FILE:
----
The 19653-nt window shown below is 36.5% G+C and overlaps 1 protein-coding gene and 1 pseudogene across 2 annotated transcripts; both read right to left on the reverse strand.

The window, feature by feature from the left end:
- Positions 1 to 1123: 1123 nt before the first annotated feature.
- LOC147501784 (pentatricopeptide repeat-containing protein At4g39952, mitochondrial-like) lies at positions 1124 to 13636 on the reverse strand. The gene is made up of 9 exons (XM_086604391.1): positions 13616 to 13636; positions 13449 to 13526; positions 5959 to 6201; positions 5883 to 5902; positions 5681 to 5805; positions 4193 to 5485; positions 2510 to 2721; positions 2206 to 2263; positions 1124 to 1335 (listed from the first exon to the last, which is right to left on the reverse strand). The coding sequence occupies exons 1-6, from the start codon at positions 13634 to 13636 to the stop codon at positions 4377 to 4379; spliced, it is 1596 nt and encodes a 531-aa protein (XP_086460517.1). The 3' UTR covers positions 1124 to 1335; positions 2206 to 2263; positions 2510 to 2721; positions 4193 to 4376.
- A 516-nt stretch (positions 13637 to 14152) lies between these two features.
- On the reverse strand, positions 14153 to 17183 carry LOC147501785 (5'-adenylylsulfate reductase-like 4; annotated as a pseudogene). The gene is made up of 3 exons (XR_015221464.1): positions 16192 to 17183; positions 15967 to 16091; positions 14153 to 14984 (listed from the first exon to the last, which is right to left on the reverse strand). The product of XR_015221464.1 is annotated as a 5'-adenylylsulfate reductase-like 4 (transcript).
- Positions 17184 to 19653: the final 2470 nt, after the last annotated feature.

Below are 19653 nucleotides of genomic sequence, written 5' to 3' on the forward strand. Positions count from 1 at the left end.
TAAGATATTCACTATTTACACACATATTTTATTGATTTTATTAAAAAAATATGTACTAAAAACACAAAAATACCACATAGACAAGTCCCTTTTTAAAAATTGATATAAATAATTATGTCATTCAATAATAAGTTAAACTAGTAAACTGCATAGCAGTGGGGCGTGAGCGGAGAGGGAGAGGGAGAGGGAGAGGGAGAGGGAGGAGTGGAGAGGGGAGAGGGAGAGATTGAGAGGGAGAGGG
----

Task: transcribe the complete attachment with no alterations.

The 19653-nt window shown below is 36.5% G+C and overlaps 1 protein-coding gene and 1 pseudogene across 2 annotated transcripts; both read right to left on the reverse strand.

The window, feature by feature from the left end:
- Positions 1 to 1123: 1123 nt before the first annotated feature.
- LOC147501784 (pentatricopeptide repeat-containing protein At4g39952, mitochondrial-like) lies at positions 1124 to 13636 on the reverse strand. The gene is made up of 9 exons (XM_086604391.1): positions 13616 to 13636; positions 13449 to 13526; positions 5959 to 6201; positions 5883 to 5902; positions 5681 to 5805; positions 4193 to 5485; positions 2510 to 2721; positions 2206 to 2263; positions 1124 to 1335 (listed from the first exon to the last, which is right to left on the reverse strand). The coding sequence occupies exons 1-6, from the start codon at positions 13634 to 13636 to the stop codon at positions 4377 to 4379; spliced, it is 1596 nt and encodes a 531-aa protein (XP_086460517.1). The 3' UTR covers positions 1124 to 1335; positions 2206 to 2263; positions 2510 to 2721; positions 4193 to 4376.
- A 516-nt stretch (positions 13637 to 14152) lies between these two features.
- On the reverse strand, positions 14153 to 17183 carry LOC147501785 (5'-adenylylsulfate reductase-like 4; annotated as a pseudogene). The gene is made up of 3 exons (XR_015221464.1): positions 16192 to 17183; positions 15967 to 16091; positions 14153 to 14984 (listed from the first exon to the last, which is right to left on the reverse strand). The product of XR_015221464.1 is annotated as a 5'-adenylylsulfate reductase-like 4 (transcript).
- Positions 17184 to 19653: the final 2470 nt, after the last annotated feature.

Below are 19653 nucleotides of genomic sequence, written 5' to 3' on the forward strand. Positions count from 1 at the left end.
TAAGATATTCACTATTTACACACATATTTTATTGATTTTATTAAAAAAATATGTACTAAAAACACAAAAATACCACATAGACAAGTCCCTTTTTAAAAATTGATATAAATAATTATGTCATTCAATAATAAGTTAAACTAGTAAACTGCATAGCAGTGGGGCGTGAGCGGAGAGGGAGAGGGAGAGGGAGAGGGAGAGGGAGGAGTGGAGAGGGGAGAGGGAGAGATTGAGAGGGAGAGGG